A History of the County of Middlesex: Volume 9, Hampstead, Paddington. Originally published by Victoria County History, London, 1989.
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Hampstead, (fn. 1) known for its left-wing intellectuals and, as 'Appy 'Ampstead, as the playground of London's East End, (fn. 2) lies with its south-western corner 3.2 km. north of Marble Arch. A compact parish estimated at 2,070 a. in 1831 and containing 2,265 a. (c. 917 ha.) in 1931, (fn. 3) it is diamond shaped, c. 3.2 km. in length and breath. The boundaries of the parish were described in 10th-century charters. (fn. 4) The genuine charter of King Edgar, c. 970, gives only four boundary marks: Watling Street or Edgware Road forming the south-western boundary with Willesden, the cucking pool apparently on Watling Street at the western angle, Sandgate, which has been identified with North End near the northern angle, and Foxhanger. (fn. 5) If Foxhanger was Haverstock Hill, a suggestion that seems likely, the whole east side of the later parish was excluded. The charter attributed to King Æthelred gives more detail: from Sandgate the boundary ran east to Bedegar's styvic leage, possibly a hog or cattle run, thence to Deormod's wic or farm, to Middle Hampstead, and along the hedge to the rush leage. Parts of the boundary and hedge were visible in 1986 and there is every indication that the north-eastern boundary with St. Pancras has since remained constant. The south-eastern boundary with St. Pancras and Marylebone ran westward to the barrow, probably Barrow Hill at Primrose Hill, then to Stangrafe (? Stonepit) and Watling Street. Dense woodland along the north-western and south-eastern boundaries and common ownership of estates on either side of them led to ambiguity, for example at Childs Hill and St. John's Wood. The Templars, who held St. John's Wood, denied any connexion with Hampstead. When the wood was cleared, the parish boundary ran through the middle of fields and there were disputes with St. Marylebone and St. Pancras over its course, especially at Primrose Hill, in 1751, 1821, and 1843. (fn. 6) Boundaries were determined by the manor court in 1632, by the churchwardens in 1671, and by the vestry by the 18th century. (fn. 7) Some 70 boundary stones were needed in 1824. (fn. 8) When Hampstead metropolitan borough was created under the Local Government Act, 1899, adjustments were made to the south-eastern boundary, the main effect of which was to straighten the line along Greville Place and Boundary Road. (fn. 9)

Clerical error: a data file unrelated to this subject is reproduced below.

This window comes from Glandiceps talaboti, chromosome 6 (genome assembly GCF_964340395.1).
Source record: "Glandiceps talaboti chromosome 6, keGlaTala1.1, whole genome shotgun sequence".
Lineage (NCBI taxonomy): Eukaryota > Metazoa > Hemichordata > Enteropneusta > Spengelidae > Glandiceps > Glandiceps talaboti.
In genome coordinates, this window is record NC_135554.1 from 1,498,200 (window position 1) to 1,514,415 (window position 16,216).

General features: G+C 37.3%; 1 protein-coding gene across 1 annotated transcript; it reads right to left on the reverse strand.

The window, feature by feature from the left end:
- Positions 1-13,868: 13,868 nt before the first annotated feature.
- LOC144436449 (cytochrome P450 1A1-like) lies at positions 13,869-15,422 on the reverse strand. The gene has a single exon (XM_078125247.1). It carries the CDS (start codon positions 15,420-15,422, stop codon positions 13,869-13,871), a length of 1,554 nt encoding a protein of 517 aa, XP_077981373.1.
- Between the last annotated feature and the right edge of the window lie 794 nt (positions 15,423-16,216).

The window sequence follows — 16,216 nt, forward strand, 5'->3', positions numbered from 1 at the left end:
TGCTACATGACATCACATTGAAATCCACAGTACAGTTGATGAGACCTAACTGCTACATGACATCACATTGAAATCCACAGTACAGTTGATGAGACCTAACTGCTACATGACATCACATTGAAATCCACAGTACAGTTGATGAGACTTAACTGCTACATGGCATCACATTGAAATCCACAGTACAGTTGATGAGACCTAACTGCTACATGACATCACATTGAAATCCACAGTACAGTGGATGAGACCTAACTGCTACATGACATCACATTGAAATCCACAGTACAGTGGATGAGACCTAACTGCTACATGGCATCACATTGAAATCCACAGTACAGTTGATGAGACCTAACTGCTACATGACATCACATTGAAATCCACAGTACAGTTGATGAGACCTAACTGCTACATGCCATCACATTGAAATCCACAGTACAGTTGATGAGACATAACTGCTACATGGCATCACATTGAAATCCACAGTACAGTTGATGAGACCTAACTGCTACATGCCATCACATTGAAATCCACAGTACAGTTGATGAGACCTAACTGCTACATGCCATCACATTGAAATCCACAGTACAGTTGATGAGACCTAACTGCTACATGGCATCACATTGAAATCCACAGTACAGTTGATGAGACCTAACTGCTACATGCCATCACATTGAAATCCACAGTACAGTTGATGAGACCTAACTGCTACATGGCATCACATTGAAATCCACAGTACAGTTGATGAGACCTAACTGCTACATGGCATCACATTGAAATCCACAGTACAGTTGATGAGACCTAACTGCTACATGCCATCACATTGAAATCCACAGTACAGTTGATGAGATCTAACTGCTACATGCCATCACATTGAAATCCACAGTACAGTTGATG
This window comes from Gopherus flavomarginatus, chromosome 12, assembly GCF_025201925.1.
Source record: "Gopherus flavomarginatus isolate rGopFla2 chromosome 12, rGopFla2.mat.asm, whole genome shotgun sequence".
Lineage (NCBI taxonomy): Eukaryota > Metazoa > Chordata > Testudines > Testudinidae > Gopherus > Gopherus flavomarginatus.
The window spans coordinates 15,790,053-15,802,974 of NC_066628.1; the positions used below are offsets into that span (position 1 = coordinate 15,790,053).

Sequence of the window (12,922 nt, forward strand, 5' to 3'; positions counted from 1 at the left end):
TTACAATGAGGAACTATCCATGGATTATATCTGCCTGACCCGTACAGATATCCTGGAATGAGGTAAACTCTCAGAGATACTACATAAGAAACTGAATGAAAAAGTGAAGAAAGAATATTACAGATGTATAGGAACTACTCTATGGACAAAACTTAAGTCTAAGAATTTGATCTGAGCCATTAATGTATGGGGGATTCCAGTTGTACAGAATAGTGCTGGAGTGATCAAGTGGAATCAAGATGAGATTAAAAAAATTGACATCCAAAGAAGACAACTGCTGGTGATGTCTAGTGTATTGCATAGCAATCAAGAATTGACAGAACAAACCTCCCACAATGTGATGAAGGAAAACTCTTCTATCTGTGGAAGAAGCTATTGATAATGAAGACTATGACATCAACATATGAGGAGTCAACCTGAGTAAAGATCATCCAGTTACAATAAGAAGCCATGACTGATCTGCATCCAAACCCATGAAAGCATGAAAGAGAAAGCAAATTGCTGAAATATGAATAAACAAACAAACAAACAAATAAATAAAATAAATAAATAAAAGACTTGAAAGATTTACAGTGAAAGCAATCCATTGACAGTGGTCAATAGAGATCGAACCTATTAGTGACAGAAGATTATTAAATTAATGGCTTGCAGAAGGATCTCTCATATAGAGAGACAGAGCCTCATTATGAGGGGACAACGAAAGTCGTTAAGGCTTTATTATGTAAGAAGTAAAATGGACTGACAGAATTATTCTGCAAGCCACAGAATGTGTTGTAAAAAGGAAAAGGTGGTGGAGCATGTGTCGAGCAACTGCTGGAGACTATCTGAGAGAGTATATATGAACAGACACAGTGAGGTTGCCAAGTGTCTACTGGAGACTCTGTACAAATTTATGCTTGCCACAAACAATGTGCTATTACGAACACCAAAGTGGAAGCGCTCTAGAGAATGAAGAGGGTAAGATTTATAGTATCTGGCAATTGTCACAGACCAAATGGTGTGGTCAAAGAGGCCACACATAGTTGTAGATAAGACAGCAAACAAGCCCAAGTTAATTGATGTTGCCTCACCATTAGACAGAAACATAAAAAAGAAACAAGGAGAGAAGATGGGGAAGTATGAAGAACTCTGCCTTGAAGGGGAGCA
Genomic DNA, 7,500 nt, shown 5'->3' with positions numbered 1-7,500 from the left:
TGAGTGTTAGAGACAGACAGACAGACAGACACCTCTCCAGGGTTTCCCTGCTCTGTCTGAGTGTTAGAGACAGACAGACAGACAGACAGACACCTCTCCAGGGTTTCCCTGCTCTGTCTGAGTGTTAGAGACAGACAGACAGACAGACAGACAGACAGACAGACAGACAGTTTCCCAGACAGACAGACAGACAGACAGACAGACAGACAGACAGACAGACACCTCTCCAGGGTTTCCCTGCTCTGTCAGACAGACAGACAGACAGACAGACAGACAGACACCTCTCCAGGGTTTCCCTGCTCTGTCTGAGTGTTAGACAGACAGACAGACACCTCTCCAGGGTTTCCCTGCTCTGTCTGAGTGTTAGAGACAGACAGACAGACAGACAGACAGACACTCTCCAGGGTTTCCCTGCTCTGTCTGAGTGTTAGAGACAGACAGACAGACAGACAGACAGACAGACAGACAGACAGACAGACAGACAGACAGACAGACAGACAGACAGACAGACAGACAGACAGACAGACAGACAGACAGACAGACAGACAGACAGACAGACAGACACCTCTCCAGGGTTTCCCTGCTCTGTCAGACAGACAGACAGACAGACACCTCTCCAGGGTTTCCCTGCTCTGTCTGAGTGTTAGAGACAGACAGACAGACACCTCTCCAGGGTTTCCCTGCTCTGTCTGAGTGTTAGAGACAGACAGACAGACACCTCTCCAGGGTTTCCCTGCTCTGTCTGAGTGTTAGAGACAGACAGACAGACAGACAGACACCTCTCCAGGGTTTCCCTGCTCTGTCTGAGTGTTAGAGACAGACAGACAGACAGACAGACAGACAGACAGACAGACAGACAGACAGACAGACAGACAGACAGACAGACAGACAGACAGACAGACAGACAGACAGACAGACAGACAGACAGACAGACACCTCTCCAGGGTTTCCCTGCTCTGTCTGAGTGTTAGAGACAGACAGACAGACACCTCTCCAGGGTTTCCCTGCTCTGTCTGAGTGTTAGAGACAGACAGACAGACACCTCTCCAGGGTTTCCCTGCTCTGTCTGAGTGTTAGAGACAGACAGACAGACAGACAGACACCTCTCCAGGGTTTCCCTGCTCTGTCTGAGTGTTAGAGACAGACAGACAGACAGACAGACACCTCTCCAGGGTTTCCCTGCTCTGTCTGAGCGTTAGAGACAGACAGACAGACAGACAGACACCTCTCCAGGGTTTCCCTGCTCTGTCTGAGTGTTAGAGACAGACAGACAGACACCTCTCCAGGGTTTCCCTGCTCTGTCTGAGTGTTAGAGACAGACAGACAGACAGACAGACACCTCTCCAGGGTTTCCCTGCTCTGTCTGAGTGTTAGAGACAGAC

London Clay, which covers all the parish, is capped in the north-east by Claygate Beds and Bagshot sands, producing the sands, gravel, and elevation of Hampstead Heath. (fn. 10) From 30 m. in the south-west, the ground rises to 133 m. near Jack Straw's Castle. (fn. 11)
Before it was drained and ponds were created, much of the heath was marshy. (fn. 12) Springs and streams fringed the heath, arising especially at the junction of sand and clay. (fn. 13) A few streams flowed north, to become tributaries of the Brent, but most became feeders for the three main southward-flowing rivers, the Holborn or Fleet in the east, (fn. 14) the Tyburn, of which the main source was Shepherd's Well, and the Westbourne in the west, fed by branches arising in Frognal and on Telegraph Hill and joining at the site of Kilburn priory to become Kilburn brook (fn. 15) (also called Ranelagh sewer or Bayswater rivulet). (fn. 16) The boundary stream mentioned in the AngloSaxon charters gave its name to the Slade (fn. 17) and flowed westward as a tributary of the Brent, but had dried up by the 17th century. (fn. 18)